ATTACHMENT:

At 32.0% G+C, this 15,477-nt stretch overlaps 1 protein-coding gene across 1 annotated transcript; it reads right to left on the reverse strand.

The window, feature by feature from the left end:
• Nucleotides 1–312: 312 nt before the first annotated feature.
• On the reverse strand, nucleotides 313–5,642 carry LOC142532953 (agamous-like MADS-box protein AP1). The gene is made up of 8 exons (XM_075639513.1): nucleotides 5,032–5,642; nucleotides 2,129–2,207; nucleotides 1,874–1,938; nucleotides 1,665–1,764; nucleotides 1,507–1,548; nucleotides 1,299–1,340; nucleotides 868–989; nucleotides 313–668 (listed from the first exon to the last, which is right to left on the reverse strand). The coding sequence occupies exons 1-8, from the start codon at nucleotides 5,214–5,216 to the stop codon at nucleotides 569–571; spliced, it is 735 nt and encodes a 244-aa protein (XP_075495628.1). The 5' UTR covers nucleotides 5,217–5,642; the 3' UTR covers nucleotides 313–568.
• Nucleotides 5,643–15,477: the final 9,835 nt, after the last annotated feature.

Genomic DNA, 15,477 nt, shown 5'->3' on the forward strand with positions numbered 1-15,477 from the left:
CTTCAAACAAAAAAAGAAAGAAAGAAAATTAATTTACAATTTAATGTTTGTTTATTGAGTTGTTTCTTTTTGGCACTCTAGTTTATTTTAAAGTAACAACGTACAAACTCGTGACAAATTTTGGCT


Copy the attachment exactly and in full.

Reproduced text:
At 32.0% G+C, this 15,477-nt stretch overlaps 1 protein-coding gene across 1 annotated transcript; it reads right to left on the reverse strand.

The window, feature by feature from the left end:
• Nucleotides 1–312: 312 nt before the first annotated feature.
• On the reverse strand, nucleotides 313–5,642 carry LOC142532953 (agamous-like MADS-box protein AP1). The gene is made up of 8 exons (XM_075639513.1): nucleotides 5,032–5,642; nucleotides 2,129–2,207; nucleotides 1,874–1,938; nucleotides 1,665–1,764; nucleotides 1,507–1,548; nucleotides 1,299–1,340; nucleotides 868–989; nucleotides 313–668 (listed from the first exon to the last, which is right to left on the reverse strand). The coding sequence occupies exons 1-8, from the start codon at nucleotides 5,214–5,216 to the stop codon at nucleotides 569–571; spliced, it is 735 nt and encodes a 244-aa protein (XP_075495628.1). The 5' UTR covers nucleotides 5,217–5,642; the 3' UTR covers nucleotides 313–568.
• Nucleotides 5,643–15,477: the final 9,835 nt, after the last annotated feature.

Genomic DNA, 15,477 nt, shown 5'->3' on the forward strand with positions numbered 1-15,477 from the left:
CTTCAAACAAAAAAAGAAAGAAAGAAAATTAATTTACAATTTAATGTTTGTTTATTGAGTTGTTTCTTTTTGGCACTCTAGTTTATTTTAAAGTAACAACGTACAAACTCGTGACAAATTTTGGCT